Math education: What’s the problem?

  • Foreign students receive more than half of all doctorate degrees in science and engineering, and two-thirds of those in engineering alone, but many leave the country after they receive their degrees, limiting their potential to contribute to the U.S. economy. But new immigration policy focusing on skills over family reunification criteria could change that pattern.
  • Reforming current math curriculum may help, too. The Singapore math model, in which a limited number of topics are covered in a more in-depth way, but this raises questions about U.S. teacher preparedness and the U.S. school structure.
  • Tailoring math instruction to a student’s needs, and sorting students by groups according to those needs, may improve math instruction and performance.

“This report makes some good points,” said Linda Gojak, president of the National Council of Teachers of Mathematics, noting that it is important not to oversimplify the problem. “Not every student will go to college and be a math major…but they still need a good foundation in mathematics. I’m not saying we should dumb down the curriculum; what I’m saying is that we should create a curriculum that meets the needs of kids where they are. If a problem were as simple as when should we teach algebra, we could solve it very easily. It’s about teaching math at all levels so kids can make sense of mathematics.”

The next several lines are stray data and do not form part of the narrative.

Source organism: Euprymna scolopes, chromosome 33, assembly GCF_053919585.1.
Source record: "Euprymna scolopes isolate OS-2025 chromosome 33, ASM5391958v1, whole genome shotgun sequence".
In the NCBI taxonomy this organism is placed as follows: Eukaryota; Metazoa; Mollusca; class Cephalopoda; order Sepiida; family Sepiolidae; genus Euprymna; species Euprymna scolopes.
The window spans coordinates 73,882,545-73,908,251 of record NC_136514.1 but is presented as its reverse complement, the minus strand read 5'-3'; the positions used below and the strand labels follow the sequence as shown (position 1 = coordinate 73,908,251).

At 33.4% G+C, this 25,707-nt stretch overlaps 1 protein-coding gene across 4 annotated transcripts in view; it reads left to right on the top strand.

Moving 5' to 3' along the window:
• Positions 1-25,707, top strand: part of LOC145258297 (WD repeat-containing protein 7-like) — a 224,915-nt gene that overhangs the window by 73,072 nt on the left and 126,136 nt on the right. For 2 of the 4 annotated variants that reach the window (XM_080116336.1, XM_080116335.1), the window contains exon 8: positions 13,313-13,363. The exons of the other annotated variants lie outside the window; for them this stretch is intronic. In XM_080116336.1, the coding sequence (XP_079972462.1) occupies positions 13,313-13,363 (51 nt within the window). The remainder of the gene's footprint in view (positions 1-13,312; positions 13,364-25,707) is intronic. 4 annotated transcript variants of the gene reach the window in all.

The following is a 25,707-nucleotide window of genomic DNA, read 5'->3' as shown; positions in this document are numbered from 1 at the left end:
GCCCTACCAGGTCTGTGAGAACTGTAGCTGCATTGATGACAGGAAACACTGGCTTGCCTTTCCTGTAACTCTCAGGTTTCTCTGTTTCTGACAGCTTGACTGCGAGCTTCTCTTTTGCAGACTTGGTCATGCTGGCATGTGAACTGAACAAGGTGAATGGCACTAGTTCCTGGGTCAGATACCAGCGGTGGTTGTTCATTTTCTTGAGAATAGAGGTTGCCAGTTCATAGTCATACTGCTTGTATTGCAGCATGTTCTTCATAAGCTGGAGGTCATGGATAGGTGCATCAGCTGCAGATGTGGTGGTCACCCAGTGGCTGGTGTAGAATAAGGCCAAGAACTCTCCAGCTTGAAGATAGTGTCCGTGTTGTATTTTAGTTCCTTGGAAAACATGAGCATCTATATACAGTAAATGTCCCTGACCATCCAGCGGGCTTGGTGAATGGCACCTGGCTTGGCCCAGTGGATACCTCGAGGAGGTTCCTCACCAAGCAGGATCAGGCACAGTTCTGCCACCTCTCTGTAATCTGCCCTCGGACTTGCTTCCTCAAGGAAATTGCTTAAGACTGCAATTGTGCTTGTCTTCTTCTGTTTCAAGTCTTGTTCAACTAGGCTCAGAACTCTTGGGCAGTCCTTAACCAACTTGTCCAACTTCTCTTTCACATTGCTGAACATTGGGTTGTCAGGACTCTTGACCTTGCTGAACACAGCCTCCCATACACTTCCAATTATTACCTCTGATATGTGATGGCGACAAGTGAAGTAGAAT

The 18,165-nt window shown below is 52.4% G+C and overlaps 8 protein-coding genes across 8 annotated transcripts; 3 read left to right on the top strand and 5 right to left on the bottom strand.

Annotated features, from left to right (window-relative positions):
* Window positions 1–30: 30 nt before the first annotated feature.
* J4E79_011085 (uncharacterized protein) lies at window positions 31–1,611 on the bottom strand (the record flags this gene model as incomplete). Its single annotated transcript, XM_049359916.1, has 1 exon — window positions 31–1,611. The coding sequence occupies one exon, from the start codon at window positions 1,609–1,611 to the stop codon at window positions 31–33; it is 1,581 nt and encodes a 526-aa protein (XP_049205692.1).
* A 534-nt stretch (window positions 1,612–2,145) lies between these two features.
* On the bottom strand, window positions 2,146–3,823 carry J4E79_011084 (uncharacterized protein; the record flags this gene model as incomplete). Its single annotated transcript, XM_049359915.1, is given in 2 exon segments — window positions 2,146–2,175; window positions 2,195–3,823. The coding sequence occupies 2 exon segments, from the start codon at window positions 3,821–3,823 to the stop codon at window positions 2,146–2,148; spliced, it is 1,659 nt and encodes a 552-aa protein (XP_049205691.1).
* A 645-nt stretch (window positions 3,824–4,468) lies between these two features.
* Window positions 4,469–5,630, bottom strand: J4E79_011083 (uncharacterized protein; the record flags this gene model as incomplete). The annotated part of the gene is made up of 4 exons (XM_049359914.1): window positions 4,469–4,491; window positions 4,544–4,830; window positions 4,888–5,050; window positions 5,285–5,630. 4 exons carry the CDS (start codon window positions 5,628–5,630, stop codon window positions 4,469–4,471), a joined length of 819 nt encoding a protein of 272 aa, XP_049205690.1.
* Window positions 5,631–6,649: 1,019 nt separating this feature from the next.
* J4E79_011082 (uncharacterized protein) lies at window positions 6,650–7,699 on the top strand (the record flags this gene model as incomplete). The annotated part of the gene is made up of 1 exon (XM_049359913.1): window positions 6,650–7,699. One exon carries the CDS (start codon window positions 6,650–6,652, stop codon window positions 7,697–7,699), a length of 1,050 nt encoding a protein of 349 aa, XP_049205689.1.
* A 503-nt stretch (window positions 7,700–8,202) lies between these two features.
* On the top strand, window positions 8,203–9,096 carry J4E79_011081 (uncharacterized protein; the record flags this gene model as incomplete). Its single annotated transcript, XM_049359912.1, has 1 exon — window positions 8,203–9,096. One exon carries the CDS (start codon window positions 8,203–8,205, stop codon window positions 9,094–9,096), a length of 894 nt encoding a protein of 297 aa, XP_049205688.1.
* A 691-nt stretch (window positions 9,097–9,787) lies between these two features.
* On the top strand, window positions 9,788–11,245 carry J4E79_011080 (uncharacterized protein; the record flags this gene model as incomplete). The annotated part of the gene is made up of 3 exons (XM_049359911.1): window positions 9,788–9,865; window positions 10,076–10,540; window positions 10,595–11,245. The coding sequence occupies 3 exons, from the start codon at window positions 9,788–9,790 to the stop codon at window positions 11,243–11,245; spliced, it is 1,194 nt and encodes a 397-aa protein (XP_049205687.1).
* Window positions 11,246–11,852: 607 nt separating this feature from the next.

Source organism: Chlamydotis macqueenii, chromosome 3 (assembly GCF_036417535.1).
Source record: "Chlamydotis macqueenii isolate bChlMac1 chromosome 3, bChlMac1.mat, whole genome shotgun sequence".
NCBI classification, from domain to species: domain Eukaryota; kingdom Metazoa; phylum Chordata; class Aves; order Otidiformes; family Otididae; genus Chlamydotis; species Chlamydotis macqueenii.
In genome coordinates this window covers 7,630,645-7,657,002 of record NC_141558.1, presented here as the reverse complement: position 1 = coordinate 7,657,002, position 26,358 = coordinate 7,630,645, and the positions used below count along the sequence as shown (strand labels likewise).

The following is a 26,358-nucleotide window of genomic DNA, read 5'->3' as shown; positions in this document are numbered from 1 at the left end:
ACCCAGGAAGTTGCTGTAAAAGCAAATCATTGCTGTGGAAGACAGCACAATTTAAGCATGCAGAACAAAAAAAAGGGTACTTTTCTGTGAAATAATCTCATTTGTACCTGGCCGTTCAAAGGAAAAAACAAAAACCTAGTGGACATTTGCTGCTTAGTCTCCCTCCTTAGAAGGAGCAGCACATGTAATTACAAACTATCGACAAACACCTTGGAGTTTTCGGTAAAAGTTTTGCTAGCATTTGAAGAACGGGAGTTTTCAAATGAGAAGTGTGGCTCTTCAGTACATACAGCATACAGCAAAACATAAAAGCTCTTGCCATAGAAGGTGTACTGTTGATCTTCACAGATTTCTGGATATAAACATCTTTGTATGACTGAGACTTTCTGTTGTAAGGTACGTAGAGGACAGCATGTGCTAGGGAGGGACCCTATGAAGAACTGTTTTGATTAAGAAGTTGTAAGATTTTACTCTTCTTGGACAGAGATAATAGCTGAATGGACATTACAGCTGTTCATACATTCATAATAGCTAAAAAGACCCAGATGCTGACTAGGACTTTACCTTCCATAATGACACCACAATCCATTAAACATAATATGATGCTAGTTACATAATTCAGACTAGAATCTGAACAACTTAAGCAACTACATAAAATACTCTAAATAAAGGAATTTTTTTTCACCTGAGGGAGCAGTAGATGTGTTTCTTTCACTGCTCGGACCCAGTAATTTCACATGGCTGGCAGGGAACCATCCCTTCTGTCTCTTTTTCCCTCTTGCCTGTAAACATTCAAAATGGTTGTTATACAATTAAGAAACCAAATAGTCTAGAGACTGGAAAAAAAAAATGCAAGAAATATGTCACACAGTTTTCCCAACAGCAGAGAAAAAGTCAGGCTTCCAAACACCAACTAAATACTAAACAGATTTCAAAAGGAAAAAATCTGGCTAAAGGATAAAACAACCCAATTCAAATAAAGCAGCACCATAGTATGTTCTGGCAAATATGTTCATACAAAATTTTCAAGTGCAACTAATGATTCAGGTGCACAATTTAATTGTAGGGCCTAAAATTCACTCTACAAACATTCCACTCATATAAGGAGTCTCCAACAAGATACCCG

See also:

New math software targets ‘perceptual learning’

Projects test real-world use of math as learning tool

Column: Why our kids hate math

Added Gojak: “I’m not opposed to kids who are ready for algebra to get it early…[but] I don’t believe that all kids need to take it in the eighth grade.”

She said middle school math curriculum should give students room to explore different math topics that might interest them, and that pushing students into abstract math before they’re truly prepared for it can be detrimental.

Students should all be exposed to some algebra at some point, but equally important, Gojak said, is a solid understanding of how math concepts work, as well as an ability to see and apply math in real-life situations. This, she said, will lead to thought and discussion about what algebra courses should include and what students should take away from the course.

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